Dismiss Notice
Join Physics Forums Today!
The friendliest, high quality science and math community on the planet! Everyone who loves science is here!

Redox Reactions

  1. Jan 17, 2010 #1
    Hi, I just learned about oxidation and reduction reactions and I have some questions.
    Are all ionic reactions redox reactions?
    Do elements that make up covalent compounds always have an oxidation number of zero because they only share electrons, not give or take? That is what I was thinking, but according to my book, in the molecule H2S, H has an oxidation of +1 and S has one of -2, which doesn't make sense if its a covalent compound...
  2. jcsd
  3. Jan 17, 2010 #2
    No, not all ionic reactions are redox. Let's say you react NaNO3 and HCl. There is no change in oxidation numbers for the reactants, so it isn't redox. A lot of reactions involving ionic compounds are redox, especially ones involving transition metals, but not all of them are.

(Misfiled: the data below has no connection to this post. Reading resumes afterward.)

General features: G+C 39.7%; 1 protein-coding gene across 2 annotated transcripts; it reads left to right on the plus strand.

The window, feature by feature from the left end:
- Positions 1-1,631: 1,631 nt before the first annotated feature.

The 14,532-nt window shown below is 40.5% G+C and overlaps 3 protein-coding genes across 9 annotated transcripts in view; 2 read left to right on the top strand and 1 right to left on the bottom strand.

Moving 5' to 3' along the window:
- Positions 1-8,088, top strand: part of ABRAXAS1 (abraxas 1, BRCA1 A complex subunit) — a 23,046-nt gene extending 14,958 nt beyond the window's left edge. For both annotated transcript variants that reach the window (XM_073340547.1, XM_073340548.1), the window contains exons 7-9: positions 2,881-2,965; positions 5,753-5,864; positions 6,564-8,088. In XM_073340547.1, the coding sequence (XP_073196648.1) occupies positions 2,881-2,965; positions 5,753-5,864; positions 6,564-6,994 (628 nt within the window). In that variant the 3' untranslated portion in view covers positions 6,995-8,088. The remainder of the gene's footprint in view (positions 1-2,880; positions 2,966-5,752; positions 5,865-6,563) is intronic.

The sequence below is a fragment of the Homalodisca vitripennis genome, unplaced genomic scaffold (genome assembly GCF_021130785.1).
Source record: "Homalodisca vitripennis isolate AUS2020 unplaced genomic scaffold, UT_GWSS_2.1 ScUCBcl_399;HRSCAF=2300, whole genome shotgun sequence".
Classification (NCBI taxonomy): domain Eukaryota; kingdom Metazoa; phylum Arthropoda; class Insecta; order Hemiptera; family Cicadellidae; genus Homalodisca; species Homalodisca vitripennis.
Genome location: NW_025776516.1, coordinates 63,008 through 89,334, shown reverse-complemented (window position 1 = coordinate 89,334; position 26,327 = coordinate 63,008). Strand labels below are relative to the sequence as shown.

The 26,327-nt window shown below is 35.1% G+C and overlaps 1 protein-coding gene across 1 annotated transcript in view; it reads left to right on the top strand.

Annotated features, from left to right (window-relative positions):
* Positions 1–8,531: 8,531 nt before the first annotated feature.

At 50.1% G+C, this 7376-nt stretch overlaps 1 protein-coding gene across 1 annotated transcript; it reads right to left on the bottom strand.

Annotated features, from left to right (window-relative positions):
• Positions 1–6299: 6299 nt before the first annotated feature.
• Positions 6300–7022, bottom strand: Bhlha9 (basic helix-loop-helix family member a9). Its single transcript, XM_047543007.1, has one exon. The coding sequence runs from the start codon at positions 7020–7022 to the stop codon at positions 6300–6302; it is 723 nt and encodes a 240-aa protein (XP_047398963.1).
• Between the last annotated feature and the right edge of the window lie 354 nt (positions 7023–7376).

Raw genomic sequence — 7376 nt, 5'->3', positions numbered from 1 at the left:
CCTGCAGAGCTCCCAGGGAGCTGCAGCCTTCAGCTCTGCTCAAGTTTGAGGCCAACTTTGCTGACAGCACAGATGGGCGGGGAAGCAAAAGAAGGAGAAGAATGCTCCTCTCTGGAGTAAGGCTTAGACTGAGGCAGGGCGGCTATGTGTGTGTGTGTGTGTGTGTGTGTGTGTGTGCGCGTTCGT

And no, elements in covalent compounds do not always have oxidation states of zero. There are certain rules regarding oxidation states for each common element, which should be in your book. Read a little more about oxidation states and this will make more sense.

    Hope this helps, feel free to ask more questions if you have them
  4. Jan 17, 2010 #3


    User Avatar

    Staff: Mentor

    Perhaps a better example would be

    Ag+ + Cl- -> AgCl

    It is obvious that reaction takes place, it takes place between ions, and it is not a redox reaction.
    Last edited by a moderator: Aug 13, 2013
Share this great discussion with others via Reddit, Google+, Twitter, or Facebook